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Brewtroller Build Part Four - Volume Sensing

I've been so busy with work/study lately I haven't had a chance to finish off my blog series, so thought I better get back into it.

The goal here is to allow the Brewtroller to calculate how much water is needed to brew a particular batch, then fill the HLT with the correct amount, transfer the mash water to the mash tun, and finally sparge until I have the desired amount of water in the kettle. There is actually a particularly useful feature where by you can set the flow into your BK (with a ball valve) and the sparge in will automatically turn on/off after a predetermined amount has entered the BK. This is quite useful for matching the sparge in flow to the BK in.

I will be using the "Bubbler" system like this:

Full notes can be found on the Brewtroller website here.

The biggest advantage of the bubbler system that I can see, is that the air in the system is being constantly replenished by the aquarium pump, so if a leak was to develop or a hose comes unplugged then all measurements aren't screwed for the day. I bought the cheapest pump available from a pet store for about $10. They actually sell the tubing and valves for just a few bucks as well.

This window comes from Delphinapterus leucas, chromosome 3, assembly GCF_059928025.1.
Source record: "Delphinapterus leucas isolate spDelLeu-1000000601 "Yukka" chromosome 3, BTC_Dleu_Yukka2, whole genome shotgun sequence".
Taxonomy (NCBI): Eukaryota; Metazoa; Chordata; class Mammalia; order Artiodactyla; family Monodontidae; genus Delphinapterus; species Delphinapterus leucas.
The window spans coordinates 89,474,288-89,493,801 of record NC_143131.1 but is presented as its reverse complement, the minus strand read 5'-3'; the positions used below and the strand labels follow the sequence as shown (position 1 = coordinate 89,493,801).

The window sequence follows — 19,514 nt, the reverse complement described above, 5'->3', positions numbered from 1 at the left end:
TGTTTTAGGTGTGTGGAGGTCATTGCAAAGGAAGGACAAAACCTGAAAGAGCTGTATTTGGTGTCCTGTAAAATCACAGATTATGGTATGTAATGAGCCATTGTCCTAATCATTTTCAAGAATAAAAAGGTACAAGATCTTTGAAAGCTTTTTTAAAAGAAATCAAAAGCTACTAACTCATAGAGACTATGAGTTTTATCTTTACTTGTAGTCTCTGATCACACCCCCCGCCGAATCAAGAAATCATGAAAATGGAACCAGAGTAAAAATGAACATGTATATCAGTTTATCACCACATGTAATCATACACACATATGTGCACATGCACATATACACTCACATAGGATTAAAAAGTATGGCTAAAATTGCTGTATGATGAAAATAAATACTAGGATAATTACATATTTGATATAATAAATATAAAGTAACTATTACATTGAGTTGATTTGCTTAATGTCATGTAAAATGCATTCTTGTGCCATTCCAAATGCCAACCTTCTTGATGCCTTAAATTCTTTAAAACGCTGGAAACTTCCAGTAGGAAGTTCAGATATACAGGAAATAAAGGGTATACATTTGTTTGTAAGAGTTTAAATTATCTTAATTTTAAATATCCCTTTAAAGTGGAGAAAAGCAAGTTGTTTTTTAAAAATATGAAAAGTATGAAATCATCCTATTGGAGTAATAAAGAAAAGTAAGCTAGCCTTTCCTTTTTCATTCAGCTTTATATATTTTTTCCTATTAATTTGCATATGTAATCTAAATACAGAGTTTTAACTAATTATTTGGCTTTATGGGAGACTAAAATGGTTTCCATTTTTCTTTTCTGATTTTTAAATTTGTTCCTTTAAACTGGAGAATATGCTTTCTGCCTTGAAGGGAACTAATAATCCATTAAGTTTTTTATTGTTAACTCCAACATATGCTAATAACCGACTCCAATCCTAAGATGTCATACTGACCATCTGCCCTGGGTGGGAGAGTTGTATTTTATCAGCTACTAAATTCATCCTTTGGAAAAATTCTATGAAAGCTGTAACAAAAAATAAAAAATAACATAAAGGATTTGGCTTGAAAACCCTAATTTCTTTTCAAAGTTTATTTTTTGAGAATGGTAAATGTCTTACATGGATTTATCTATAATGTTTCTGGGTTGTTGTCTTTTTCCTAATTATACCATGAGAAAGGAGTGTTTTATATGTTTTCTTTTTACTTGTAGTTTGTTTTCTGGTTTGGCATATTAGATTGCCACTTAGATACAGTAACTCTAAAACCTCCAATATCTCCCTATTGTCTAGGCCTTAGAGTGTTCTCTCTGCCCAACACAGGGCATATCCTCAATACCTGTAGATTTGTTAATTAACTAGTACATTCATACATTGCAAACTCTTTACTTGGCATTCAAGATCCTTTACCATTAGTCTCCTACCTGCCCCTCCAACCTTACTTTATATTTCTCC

Air Pump:

The volume sensors are made by Freescale - and I got a couple of sample ones direct from Freescale for US$10 shipped (thanks to Dale for the tip.)

Dip Tube (Inside HLT and BK, but not MT due to grain):

I got the tube from www.steelandtube.co.nz the little bracket was from www.anzor.co.nz

Pressure Sensor Box:

The white tee valve you can see here are actually just used as tees - they were about $1 each and tees weren't available. There's no real circuit or anything, I just used the breadboard to make soldering a bit easier and to give me something to screw to the enclosure.

HLT Water Input

This was really one of the best things about the volume sensing, for me anyway. I use a carbon filter to get rid of chlorine which has quite a slow flow rate, and I always seem to forget to monitor the levels. With this I can just walk away and it will turn off the tap and start heating when the desired level is reached.

I use a 1/2" motorised ball valve which cost about US$50 from www.oscsys.com the ball valve is used to set the proper flow rate through the filter (so it is not too quick).

Links to all posts in this series:






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Comment by Stu H on December 12, 2011 at 11:53pm

Dude that is looking awesome, great work!


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